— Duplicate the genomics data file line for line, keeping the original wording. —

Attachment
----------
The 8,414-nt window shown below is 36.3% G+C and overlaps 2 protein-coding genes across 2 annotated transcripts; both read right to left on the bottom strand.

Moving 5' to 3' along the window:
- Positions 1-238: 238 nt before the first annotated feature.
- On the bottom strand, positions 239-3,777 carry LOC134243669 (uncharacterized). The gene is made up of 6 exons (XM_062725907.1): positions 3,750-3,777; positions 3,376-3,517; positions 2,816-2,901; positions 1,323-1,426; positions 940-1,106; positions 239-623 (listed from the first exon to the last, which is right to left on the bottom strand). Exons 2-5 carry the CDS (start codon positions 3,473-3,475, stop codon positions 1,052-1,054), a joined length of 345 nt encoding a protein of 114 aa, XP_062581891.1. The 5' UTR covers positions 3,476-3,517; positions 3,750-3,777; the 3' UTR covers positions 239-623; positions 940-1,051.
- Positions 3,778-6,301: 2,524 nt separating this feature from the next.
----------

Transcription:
The 8,414-nt window shown below is 36.3% G+C and overlaps 2 protein-coding genes across 2 annotated transcripts; both read right to left on the bottom strand.

Moving 5' to 3' along the window:
- Positions 1-238: 238 nt before the first annotated feature.
- On the bottom strand, positions 239-3,777 carry LOC134243669 (uncharacterized). The gene is made up of 6 exons (XM_062725907.1): positions 3,750-3,777; positions 3,376-3,517; positions 2,816-2,901; positions 1,323-1,426; positions 940-1,106; positions 239-623 (listed from the first exon to the last, which is right to left on the bottom strand). Exons 2-5 carry the CDS (start codon positions 3,473-3,475, stop codon positions 1,052-1,054), a joined length of 345 nt encoding a protein of 114 aa, XP_062581891.1. The 5' UTR covers positions 3,476-3,517; positions 3,750-3,777; the 3' UTR covers positions 239-623; positions 940-1,051.
- Positions 3,778-6,301: 2,524 nt separating this feature from the next.